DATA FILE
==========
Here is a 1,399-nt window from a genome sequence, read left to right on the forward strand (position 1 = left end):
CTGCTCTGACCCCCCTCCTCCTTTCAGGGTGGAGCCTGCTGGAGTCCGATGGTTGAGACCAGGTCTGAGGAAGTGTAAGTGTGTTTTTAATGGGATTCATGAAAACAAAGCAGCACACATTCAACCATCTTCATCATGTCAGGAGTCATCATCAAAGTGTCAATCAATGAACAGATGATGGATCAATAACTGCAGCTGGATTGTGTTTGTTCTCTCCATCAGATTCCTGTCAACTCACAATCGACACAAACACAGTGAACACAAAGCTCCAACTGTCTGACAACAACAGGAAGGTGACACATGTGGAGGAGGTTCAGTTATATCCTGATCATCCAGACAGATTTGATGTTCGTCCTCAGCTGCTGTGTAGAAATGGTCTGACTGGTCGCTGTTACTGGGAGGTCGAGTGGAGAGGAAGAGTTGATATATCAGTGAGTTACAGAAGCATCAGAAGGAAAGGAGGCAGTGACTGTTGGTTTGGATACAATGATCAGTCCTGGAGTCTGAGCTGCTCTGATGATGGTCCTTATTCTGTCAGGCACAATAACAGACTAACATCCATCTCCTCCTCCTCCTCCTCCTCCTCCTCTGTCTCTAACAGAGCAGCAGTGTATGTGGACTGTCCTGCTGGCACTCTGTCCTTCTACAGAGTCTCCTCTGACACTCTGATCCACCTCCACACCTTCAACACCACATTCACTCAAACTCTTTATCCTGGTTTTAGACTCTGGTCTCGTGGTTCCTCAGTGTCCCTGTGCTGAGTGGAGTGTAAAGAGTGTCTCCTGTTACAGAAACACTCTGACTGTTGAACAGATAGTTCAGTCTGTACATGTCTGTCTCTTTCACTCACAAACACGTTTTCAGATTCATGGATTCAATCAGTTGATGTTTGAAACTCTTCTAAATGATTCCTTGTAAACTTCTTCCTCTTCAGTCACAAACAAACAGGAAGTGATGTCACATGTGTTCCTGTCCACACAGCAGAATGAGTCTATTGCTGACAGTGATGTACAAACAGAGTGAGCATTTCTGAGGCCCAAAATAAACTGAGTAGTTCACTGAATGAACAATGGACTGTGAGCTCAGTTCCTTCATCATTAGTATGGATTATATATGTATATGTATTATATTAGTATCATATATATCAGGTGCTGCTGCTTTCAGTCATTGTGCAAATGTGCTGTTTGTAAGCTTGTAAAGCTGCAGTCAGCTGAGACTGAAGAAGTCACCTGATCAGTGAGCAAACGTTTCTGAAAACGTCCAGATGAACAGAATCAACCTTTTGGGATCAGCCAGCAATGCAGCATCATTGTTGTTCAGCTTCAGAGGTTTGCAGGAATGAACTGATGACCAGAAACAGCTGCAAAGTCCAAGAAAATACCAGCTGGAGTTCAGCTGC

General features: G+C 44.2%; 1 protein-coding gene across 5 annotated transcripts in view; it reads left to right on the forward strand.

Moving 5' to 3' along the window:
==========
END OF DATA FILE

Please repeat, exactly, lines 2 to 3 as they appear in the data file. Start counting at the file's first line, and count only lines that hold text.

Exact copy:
CTGCTCTGACCCCCCTCCTCCTTTCAGGGTGGAGCCTGCTGGAGTCCGATGGTTGAGACCAGGTCTGAGGAAGTGTAAGTGTGTTTTTAATGGGATTCATGAAAACAAAGCAGCACACATTCAACCATCTTCATCATGTCAGGAGTCATCATCAAAGTGTCAATCAATGAACAGATGATGGATCAATAACTGCAGCTGGATTGTGTTTGTTCTCTCCATCAGATTCCTGTCAACTCACAATCGACACAAACACAGTGAACACAAAGCTCCAACTGTCTGACAACAACAGGAAGGTGACACATGTGGAGGAGGTTCAGTTATATCCTGATCATCCAGACAGATTTGATGTTCGTCCTCAGCTGCTGTGTAGAAATGGTCTGACTGGTCGCTGTTACTGGGAGGTCGAGTGGAGAGGAAGAGTTGATATATCAGTGAGTTACAGAAGCATCAGAAGGAAAGGAGGCAGTGACTGTTGGTTTGGATACAATGATCAGTCCTGGAGTCTGAGCTGCTCTGATGATGGTCCTTATTCTGTCAGGCACAATAACAGACTAACATCCATCTCCTCCTCCTCCTCCTCCTCCTCCTCTGTCTCTAACAGAGCAGCAGTGTATGTGGACTGTCCTGCTGGCACTCTGTCCTTCTACAGAGTCTCCTCTGACACTCTGATCCACCTCCACACCTTCAACACCACATTCACTCAAACTCTTTATCCTGGTTTTAGACTCTGGTCTCGTGGTTCCTCAGTGTCCCTGTGCTGAGTGGAGTGTAAAGAGTGTCTCCTGTTACAGAAACACTCTGACTGTTGAACAGATAGTTCAGTCTGTACATGTCTGTCTCTTTCACTCACAAACACGTTTTCAGATTCATGGATTCAATCAGTTGATGTTTGAAACTCTTCTAAATGATTCCTTGTAAACTTCTTCCTCTTCAGTCACAAACAAACAGGAAGTGATGTCACATGTGTTCCTGTCCACACAGCAGAATGAGTCTATTGCTGACAGTGATGTACAAACAGAGTGAGCATTTCTGAGGCCCAAAATAAACTGAGTAGTTCACTGAATGAACAATGGACTGTGAGCTCAGTTCCTTCATCATTAGTATGGATTATATATGTATATGTATTATATTAGTATCATATATATCAGGTGCTGCTGCTTTCAGTCATTGTGCAAATGTGCTGTTTGTAAGCTTGTAAAGCTGCAGTCAGCTGAGACTGAAGAAGTCACCTGATCAGTGAGCAAACGTTTCTGAAAACGTCCAGATGAACAGAATCAACCTTTTGGGATCAGCCAGCAATGCAGCATCATTGTTGTTCAGCTTCAGAGGTTTGCAGGAATGAACTGATGACCAGAAACAGCTGCAAAGTCCAAGAAAATACCAGCTGGAGTTCAGCTGC

General features: G+C 44.2%; 1 protein-coding gene across 5 annotated transcripts in view; it reads left to right on the forward strand.